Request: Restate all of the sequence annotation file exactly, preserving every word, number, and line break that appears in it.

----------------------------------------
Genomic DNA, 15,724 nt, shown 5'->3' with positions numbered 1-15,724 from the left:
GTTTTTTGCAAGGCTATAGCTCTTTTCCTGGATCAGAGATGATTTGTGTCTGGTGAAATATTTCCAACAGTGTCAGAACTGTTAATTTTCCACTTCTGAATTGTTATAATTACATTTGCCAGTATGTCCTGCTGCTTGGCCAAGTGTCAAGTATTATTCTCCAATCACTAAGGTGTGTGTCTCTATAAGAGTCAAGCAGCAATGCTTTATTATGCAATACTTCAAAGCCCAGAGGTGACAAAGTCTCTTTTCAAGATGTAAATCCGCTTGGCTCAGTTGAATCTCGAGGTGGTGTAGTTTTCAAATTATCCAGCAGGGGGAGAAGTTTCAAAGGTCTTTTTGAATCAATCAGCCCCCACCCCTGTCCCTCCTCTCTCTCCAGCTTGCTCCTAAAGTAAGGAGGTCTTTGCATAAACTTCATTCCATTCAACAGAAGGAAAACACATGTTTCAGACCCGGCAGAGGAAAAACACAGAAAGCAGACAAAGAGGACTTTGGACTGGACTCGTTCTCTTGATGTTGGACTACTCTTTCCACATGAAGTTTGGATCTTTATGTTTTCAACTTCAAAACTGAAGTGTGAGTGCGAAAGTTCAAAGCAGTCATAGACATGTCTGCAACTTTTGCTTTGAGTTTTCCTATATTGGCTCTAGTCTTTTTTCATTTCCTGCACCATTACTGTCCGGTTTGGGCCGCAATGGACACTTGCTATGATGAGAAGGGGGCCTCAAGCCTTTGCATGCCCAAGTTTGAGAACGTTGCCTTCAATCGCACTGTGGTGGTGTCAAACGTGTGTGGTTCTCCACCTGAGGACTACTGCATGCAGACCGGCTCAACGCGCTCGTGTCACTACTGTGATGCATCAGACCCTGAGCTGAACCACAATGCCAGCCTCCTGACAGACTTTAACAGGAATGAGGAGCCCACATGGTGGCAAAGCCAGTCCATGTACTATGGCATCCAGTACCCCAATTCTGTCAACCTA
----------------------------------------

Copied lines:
Genomic DNA, 15,724 nt, shown 5'->3' with positions numbered 1-15,724 from the left:
GTTTTTTGCAAGGCTATAGCTCTTTTCCTGGATCAGAGATGATTTGTGTCTGGTGAAATATTTCCAACAGTGTCAGAACTGTTAATTTTCCACTTCTGAATTGTTATAATTACATTTGCCAGTATGTCCTGCTGCTTGGCCAAGTGTCAAGTATTATTCTCCAATCACTAAGGTGTGTGTCTCTATAAGAGTCAAGCAGCAATGCTTTATTATGCAATACTTCAAAGCCCAGAGGTGACAAAGTCTCTTTTCAAGATGTAAATCCGCTTGGCTCAGTTGAATCTCGAGGTGGTGTAGTTTTCAAATTATCCAGCAGGGGGAGAAGTTTCAAAGGTCTTTTTGAATCAATCAGCCCCCACCCCTGTCCCTCCTCTCTCTCCAGCTTGCTCCTAAAGTAAGGAGGTCTTTGCATAAACTTCATTCCATTCAACAGAAGGAAAACACATGTTTCAGACCCGGCAGAGGAAAAACACAGAAAGCAGACAAAGAGGACTTTGGACTGGACTCGTTCTCTTGATGTTGGACTACTCTTTCCACATGAAGTTTGGATCTTTATGTTTTCAACTTCAAAACTGAAGTGTGAGTGCGAAAGTTCAAAGCAGTCATAGACATGTCTGCAACTTTTGCTTTGAGTTTTCCTATATTGGCTCTAGTCTTTTTTCATTTCCTGCACCATTACTGTCCGGTTTGGGCCGCAATGGACACTTGCTATGATGAGAAGGGGGCCTCAAGCCTTTGCATGCCCAAGTTTGAGAACGTTGCCTTCAATCGCACTGTGGTGGTGTCAAACGTGTGTGGTTCTCCACCTGAGGACTACTGCATGCAGACCGGCTCAACGCGCTCGTGTCACTACTGTGATGCATCAGACCCTGAGCTGAACCACAATGCCAGCCTCCTGACAGACTTTAACAGGAATGAGGAGCCCACATGGTGGCAAAGCCAGTCCATGTACTATGGCATCCAGTACCCCAATTCTGTCAACCTA